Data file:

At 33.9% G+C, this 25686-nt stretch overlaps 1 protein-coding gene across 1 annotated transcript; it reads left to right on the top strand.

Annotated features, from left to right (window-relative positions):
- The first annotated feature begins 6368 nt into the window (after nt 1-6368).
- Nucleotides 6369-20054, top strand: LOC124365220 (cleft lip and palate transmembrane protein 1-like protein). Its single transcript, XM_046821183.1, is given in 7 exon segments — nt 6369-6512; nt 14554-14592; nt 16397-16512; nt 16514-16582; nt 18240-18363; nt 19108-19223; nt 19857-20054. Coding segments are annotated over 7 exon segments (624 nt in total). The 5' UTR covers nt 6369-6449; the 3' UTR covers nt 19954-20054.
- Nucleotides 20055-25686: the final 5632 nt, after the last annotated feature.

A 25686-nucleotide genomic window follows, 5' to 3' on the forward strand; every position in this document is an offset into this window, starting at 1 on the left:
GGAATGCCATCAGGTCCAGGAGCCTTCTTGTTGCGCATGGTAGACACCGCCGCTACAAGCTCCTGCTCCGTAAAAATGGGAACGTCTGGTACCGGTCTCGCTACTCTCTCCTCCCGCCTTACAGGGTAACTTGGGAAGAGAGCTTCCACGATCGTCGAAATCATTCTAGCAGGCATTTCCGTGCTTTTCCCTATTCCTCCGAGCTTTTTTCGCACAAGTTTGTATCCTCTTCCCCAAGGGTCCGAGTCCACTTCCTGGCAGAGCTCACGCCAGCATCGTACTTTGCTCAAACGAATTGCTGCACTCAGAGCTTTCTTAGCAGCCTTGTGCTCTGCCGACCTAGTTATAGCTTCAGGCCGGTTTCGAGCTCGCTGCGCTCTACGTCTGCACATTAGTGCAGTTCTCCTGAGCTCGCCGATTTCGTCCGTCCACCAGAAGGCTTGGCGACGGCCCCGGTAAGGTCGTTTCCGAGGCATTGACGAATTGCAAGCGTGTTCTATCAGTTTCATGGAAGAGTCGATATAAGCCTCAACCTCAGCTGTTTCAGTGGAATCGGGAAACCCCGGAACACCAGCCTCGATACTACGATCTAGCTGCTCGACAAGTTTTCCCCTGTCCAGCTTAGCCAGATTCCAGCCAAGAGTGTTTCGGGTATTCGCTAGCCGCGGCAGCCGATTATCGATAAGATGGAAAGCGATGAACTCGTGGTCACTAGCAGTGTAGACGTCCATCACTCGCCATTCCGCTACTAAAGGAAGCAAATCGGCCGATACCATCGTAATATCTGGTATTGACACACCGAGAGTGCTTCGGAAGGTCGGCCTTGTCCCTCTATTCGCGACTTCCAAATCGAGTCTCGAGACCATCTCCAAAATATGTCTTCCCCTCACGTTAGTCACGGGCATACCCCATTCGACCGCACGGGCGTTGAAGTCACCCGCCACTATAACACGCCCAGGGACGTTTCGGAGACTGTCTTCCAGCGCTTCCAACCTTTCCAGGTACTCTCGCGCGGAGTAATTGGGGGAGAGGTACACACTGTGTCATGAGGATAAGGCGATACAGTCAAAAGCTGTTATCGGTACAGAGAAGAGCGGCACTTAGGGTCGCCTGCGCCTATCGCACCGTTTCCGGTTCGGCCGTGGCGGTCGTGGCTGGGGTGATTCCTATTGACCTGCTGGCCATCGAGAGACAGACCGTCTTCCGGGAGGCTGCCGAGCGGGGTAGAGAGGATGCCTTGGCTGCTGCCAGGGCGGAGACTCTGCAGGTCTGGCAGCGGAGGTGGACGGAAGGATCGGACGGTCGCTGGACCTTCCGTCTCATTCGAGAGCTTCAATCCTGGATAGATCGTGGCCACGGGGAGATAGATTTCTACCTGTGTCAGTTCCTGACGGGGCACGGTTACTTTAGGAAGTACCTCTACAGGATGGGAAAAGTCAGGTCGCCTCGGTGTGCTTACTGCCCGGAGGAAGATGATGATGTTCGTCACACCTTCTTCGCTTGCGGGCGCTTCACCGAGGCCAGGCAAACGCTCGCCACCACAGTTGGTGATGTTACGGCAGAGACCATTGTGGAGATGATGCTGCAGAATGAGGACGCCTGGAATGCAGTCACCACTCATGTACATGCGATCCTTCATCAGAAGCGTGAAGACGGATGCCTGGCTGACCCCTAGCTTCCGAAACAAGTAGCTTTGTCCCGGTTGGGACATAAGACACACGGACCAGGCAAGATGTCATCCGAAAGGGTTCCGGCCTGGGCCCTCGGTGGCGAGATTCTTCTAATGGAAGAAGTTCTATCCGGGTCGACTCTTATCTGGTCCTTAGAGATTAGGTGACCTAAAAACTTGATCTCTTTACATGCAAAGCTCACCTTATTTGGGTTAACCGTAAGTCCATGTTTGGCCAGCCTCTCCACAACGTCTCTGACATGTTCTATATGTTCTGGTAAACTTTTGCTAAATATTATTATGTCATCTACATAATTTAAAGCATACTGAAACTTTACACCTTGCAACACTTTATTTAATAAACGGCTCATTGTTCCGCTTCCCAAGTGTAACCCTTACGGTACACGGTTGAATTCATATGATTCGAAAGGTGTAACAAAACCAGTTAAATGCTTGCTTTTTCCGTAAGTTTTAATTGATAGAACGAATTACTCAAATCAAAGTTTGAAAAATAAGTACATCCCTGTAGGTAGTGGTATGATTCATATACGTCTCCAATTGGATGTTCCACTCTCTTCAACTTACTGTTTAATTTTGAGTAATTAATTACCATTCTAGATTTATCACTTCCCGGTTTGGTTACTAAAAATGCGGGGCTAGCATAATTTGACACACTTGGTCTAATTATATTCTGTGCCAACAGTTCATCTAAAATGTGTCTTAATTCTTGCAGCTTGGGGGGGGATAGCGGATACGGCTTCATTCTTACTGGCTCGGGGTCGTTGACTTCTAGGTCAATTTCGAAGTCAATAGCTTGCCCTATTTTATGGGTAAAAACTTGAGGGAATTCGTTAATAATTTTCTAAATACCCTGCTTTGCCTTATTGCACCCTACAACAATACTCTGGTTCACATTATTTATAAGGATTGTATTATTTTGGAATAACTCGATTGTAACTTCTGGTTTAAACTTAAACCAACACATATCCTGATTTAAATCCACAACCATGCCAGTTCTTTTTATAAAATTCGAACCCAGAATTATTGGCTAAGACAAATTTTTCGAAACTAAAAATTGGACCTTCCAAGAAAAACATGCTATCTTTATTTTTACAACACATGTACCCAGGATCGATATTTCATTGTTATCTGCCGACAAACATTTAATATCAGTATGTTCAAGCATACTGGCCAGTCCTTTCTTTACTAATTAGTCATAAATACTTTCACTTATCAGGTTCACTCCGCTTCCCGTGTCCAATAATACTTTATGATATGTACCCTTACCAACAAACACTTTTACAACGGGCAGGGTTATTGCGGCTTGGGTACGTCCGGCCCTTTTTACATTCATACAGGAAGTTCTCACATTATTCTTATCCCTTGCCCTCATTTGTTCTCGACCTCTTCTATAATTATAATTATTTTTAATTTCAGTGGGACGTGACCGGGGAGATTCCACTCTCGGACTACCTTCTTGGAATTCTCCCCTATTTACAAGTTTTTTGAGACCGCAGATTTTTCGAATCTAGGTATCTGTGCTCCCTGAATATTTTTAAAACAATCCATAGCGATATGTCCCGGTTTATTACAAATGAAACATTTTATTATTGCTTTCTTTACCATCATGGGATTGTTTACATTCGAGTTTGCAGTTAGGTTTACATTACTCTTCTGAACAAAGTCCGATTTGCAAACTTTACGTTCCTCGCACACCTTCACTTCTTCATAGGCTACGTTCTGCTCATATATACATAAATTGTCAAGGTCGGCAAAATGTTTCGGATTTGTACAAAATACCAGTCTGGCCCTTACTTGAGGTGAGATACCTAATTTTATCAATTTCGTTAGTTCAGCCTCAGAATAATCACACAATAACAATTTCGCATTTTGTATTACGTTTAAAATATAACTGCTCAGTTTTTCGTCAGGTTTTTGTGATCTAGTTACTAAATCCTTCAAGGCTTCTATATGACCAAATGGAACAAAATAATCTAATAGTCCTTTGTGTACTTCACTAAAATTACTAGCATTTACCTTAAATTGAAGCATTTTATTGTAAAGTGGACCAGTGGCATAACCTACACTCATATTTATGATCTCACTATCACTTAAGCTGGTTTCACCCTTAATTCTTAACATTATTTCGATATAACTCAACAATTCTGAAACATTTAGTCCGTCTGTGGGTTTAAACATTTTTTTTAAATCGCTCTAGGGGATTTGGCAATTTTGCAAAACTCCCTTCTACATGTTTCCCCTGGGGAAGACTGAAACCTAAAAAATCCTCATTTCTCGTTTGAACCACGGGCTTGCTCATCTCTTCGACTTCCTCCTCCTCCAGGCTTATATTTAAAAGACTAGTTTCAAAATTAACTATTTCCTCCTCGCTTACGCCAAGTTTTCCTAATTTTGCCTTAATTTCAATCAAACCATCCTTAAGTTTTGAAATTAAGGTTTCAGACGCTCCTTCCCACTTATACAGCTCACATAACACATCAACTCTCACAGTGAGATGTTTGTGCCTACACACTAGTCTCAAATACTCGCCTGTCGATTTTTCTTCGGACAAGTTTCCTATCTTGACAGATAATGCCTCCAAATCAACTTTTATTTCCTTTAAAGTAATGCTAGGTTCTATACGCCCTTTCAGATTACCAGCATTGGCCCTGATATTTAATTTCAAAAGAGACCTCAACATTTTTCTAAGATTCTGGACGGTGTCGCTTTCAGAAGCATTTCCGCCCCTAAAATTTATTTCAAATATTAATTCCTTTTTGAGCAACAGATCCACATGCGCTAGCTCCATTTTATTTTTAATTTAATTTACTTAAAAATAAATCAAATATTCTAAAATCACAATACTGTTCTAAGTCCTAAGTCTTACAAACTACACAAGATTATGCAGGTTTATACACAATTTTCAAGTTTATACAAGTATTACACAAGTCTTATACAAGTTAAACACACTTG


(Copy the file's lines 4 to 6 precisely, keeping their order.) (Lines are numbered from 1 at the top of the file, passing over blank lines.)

- Nucleotides 6369-20054, top strand: LOC124365220 (cleft lip and palate transmembrane protein 1-like protein). Its single transcript, XM_046821183.1, is given in 7 exon segments — nt 6369-6512; nt 14554-14592; nt 16397-16512; nt 16514-16582; nt 18240-18363; nt 19108-19223; nt 19857-20054. Coding segments are annotated over 7 exon segments (624 nt in total). The 5' UTR covers nt 6369-6449; the 3' UTR covers nt 19954-20054.
- Nucleotides 20055-25686: the final 5632 nt, after the last annotated feature.

A 25686-nucleotide genomic window follows, 5' to 3' on the forward strand; every position in this document is an offset into this window, starting at 1 on the left: